These are boom times in the Golden Triangle, long notorious as Southeast Asia’s drug production capital. For the farmers in the remote hills around the town of Muang Long in northwestern Laos that means only one thing: increased demand for opium, their most profitable crop.
“Prices are going up. At the moment, it’s 10 to 12 million kip (HK$10,000 to HK$12,000) for a kilo. Last year, it was eight to nine million kip,” said Ber Ko, a local man who describes himself as a “transporter of goods”.
A soaring appetite for heroin in mainland China, as well as in Hong Kong and Macau, is fuelling what Thailand’s deputy chief of police has called “happy hour” for the region’s drug traffickers. Almost 90 per cent of heroin from the Golden Triangle is exported to China.
The United Nations Office on Drugs and Crime (UNODC) believes China – including Hong Kong, Macau and Taiwan – now consumes 70 per cent of all the heroin used in the East Asia and Pacific region. Such is the desire for the drug in China that the Golden Triangle can no longer produce enough to satisfy the unknown millions of addicts.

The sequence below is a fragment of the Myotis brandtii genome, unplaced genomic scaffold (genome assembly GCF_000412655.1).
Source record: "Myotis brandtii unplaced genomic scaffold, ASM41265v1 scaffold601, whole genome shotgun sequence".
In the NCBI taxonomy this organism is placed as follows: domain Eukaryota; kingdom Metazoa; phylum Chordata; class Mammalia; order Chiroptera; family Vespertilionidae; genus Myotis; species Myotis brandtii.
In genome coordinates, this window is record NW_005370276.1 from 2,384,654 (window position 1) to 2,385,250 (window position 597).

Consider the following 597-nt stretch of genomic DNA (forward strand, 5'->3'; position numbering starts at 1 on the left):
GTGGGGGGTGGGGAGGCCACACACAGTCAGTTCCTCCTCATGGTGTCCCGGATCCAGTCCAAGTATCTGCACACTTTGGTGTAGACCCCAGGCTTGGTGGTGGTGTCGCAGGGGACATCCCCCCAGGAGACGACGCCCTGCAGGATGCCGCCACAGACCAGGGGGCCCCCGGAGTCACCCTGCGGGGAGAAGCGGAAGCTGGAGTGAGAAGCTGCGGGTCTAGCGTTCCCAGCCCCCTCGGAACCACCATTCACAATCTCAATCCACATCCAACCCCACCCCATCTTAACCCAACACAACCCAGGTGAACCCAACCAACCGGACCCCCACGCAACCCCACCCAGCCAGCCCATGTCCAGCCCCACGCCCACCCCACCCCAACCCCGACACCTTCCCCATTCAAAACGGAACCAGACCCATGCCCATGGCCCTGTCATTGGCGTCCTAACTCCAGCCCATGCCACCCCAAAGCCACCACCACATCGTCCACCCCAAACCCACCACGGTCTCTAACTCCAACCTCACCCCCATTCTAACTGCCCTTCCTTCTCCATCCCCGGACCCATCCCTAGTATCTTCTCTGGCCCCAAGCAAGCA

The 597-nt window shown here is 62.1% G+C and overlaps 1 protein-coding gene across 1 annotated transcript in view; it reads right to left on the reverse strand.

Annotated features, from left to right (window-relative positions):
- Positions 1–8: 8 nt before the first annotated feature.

“We estimate that China uses around 65 tonnes of heroin annually and there’s not enough heroin in the Golden Triangle to meet that demand, so heroin from Afghanistan is coming in as well to supplement it,” said Tun Nay Soe, who monitors narcotics production in East Asia for the UNODC. That is despite opium production in the Golden Triangle doubling since 2006, according to the UNODC.
Almost all of it is refined into heroin and the region now supplies 10 per cent of the world’s heroin annually. At the same time, the Golden Triangle is home to hundreds of jungle labs churning out 1.4 billion methamphetamine pills each year, as well as unknown quantities of Ice, an even more potent stimulant, to supply the increasing demand for those drugs across Asia.